You’ve got those on the left blaming the right and their rhetoric.  And then you have the right pointing fingers at the left for blaming the right.  And in the middle – or even on the far sides, even – there are those of us who just want it all end.

It’s exhausting and it’s depressing.  Every now and then, I get to the point where I think about just being done writing this blog.  What good comes of it?  It’s rarely positive in any sense.  Even the positives are spun to be not enough, while the negatives are nation-ending decisions.  Rarely do you hear more smug, know-it-all people than you do when talking politics — everyone’s an expert and everyone loves making it known that you’re wrong more than they love finding out what’s right.  And it’s almost always with things that aren’t easily proven one way or another.

Even writing this, I can’t help but think that there will be someone who reads it with their cynical mind, smirking at what I’m writing and finding naive idealism in it or who knows what else that shows that I just don’t have the think skin for politics or I just don’t know how the real world works.  But, I don’t care about those people.  I don’t have the energy for it.  If you want to take pleasure in the negativity, then it’s all yours.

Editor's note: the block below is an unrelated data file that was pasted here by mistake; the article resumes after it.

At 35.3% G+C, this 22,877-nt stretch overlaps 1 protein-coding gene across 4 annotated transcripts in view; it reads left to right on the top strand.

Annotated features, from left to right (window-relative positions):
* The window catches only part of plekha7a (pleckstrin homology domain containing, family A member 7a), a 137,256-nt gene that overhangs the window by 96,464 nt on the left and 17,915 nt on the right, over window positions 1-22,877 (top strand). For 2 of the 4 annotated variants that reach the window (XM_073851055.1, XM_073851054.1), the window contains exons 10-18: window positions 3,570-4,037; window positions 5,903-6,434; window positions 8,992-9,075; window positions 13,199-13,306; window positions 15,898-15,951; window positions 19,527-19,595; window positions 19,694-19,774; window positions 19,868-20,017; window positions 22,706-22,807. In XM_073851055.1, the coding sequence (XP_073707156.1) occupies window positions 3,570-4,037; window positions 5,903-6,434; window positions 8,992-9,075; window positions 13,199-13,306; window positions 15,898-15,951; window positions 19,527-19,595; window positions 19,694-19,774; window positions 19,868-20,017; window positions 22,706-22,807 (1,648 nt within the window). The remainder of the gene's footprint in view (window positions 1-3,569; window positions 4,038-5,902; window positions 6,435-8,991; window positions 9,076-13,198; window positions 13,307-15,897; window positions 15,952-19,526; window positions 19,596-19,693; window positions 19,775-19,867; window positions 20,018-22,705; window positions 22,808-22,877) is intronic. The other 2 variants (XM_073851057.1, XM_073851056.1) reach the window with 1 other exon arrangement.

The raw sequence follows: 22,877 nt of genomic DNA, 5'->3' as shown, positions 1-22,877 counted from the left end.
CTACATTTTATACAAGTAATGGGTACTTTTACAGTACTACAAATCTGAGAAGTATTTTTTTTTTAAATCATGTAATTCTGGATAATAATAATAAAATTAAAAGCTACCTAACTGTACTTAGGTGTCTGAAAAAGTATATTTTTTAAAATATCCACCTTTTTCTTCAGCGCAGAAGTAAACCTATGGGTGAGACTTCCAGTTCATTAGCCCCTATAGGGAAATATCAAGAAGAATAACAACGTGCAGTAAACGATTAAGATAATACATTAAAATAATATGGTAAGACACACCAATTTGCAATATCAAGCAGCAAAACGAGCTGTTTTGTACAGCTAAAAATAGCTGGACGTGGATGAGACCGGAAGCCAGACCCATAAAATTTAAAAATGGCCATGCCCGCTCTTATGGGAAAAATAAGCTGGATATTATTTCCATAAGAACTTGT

The tragic events in Tucson didn’t change my way of thinking.  It just reaffirmed it.  I’m interested in positive, ambitious people who care more about the intangible ways that make life worth living rather than those only about personal gain and monetary wealth.  I’m interested in facts.  I’m interested in learning.  I’m interested in ideas and new perspectives.  I’m interested in people with humility and patience and understanding.

I won’t always be positive.  I won’t always be right.  I won’t always be the bigger person.  I’m human.  And I know that’s how we all are.  But I will try to be all those things more than not.  Because no matter how much we may disagree on things, we all want the same thing: to live in a better world than we were given.

So really, we’re all on the same side.

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How to Start Blogging: Read Andrew Sullivan’s The Daily Dish

10.12.10

Andrew Sullivan’s political commentary blog, The Daily Dish, has just celebrated its 10-year anniversary of existence.

Why is this a big deal?